May 2002, Volume 52, Issue 5


HCV 3 in Pakistan: Does it offer More Hope for Cure and Control

S. A. Mujeeb  ( Blood Transfusion Services, Jinnah Postgraduate Medical Centre, Karachi. )

In 1989, a nucleic acid clone responsible for major cases of non A non B hepatitis was successfully isolated and named hepatitis C virus (HCV)1. It comprises a heterogenous of RNA viruses, showing approximately 70% homology overall. The classification of HCV genotypes is based on nucleotide sequence similarity, with the major groupings of sequence variants designated as HCV types and the more closely related groups within each type termed subtypes. The types are numbered and subtypes are identified by lower case letters assigned in order of discovery2. Uptil now 6 major types and 80 subtypes of HCV have been identified3. The genotype of an isolate can be determined by analysis of the genomic sequences (genotype) or by detection of genotype specific antibodies (serotyping). HCV genotypes reflect current infection, while serotypes may demonstrate exposure of the disease, current as well as past infections. HCV genotyping, serotyping may have different clinical applications. It can help in determining the efficacy of screening assays, epidemiology of HCV infection like type 3 appears to be detected more often in relation to intravenous drug users, development of vaccine, severity as well as the progression rate of the liver disease and efficacy of interferon or other antiviral treatment4. Pakistan seems to have high prevalence of hepatitis C virus type 3. Earlier Shat et al conducted a study at Aga Khan University Hospital, using genotyping methods, reported HCV type 3 strains among 87% (39/45) HCV reactive patients5. Later Zuberi and Arif, at Pakistan Medical Research Council, using serotyping methods, reported 79.5% (17l/275) prevalence of HCV type 3 strains among HCV related chronic hepatitis patients6. Nuzhat et al, at Liaquat National Hospital, Karachi, using serotyping methods also reported 64% (198/255) prevalence of HCV type 3 strain among HCV positive patients7.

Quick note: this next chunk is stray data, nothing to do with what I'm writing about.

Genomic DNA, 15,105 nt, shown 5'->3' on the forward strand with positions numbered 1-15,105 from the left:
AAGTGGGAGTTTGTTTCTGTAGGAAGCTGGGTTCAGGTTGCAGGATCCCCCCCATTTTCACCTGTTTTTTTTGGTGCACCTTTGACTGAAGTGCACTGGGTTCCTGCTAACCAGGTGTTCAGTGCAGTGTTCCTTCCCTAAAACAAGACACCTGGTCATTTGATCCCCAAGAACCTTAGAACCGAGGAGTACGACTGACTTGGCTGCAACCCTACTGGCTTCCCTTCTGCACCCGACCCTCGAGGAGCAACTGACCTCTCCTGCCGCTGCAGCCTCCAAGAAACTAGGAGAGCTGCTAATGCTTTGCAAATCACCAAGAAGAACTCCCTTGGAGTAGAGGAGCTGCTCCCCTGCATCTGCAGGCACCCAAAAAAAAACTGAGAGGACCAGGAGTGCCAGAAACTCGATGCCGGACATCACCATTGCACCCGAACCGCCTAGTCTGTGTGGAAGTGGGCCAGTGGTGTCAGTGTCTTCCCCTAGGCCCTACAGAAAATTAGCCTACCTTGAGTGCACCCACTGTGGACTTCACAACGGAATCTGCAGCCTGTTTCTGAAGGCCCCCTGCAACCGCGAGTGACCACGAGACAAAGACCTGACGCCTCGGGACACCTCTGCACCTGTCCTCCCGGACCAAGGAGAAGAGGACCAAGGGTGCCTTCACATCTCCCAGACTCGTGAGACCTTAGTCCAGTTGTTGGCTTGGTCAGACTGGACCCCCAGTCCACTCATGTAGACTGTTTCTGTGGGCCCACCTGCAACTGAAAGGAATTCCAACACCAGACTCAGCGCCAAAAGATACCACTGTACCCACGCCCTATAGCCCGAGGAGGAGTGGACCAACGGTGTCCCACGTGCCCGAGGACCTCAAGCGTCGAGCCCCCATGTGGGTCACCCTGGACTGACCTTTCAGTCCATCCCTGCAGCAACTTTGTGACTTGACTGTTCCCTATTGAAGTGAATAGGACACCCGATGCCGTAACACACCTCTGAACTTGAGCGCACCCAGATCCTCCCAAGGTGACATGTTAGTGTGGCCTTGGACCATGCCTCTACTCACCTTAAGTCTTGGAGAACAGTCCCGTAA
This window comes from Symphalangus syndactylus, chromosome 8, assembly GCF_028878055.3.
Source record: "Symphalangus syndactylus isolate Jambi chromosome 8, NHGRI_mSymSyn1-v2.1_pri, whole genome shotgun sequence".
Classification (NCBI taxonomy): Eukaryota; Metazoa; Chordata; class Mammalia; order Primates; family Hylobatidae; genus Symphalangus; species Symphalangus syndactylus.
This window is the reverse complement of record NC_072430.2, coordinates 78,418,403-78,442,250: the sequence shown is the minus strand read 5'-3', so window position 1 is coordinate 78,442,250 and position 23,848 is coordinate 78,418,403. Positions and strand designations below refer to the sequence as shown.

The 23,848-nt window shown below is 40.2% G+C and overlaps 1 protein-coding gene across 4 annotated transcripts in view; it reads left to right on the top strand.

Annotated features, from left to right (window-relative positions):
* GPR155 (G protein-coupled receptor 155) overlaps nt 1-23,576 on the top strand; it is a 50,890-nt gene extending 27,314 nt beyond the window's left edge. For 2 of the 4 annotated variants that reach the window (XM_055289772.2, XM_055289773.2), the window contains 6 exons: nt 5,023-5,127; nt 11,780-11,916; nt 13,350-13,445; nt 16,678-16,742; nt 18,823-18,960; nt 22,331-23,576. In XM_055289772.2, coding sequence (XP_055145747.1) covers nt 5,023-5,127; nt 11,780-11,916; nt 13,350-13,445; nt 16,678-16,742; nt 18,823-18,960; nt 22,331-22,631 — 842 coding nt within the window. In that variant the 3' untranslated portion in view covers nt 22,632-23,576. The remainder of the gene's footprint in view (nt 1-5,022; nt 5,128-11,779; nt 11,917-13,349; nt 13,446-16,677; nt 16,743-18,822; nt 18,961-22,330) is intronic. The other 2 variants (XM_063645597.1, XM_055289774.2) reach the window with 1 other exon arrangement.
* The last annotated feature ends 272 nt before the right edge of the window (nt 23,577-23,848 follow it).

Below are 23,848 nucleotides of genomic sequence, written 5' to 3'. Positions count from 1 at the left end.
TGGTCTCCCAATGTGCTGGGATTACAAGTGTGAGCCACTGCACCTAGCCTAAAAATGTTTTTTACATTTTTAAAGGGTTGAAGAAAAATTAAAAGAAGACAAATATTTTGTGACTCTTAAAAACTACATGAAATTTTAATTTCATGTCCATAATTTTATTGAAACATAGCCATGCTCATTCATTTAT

Evidence has now accumulated that from a large number of studies demonstrating that HCV genotype is correlated with response to IFN- alpha therapy. HCV type 3 seems to respond more favourably to antiviral therapy8. HCV type 3 seems to be high in South East Asia like India, Bangladesh, Thailand and Singapore3. In Western Europe and USA, HCV type 1,2 and 3 are more prevalent, but HCV type 3 have been found more frequent among drug users9. In Pakistan unsafe injection practices have been attributed as a major cause of spread of HCV infection in the country10. It seems there can be a linkage between unsafe injection practices and HCV type 3 strain. Having high prevalence of HCV type 3 strain, Pakistan has a good hope for cure and control of the disease. Promotion of safe injections practices, early diagnosis and clinical management of HCV positive patients can bear more fruit in Pakistan.


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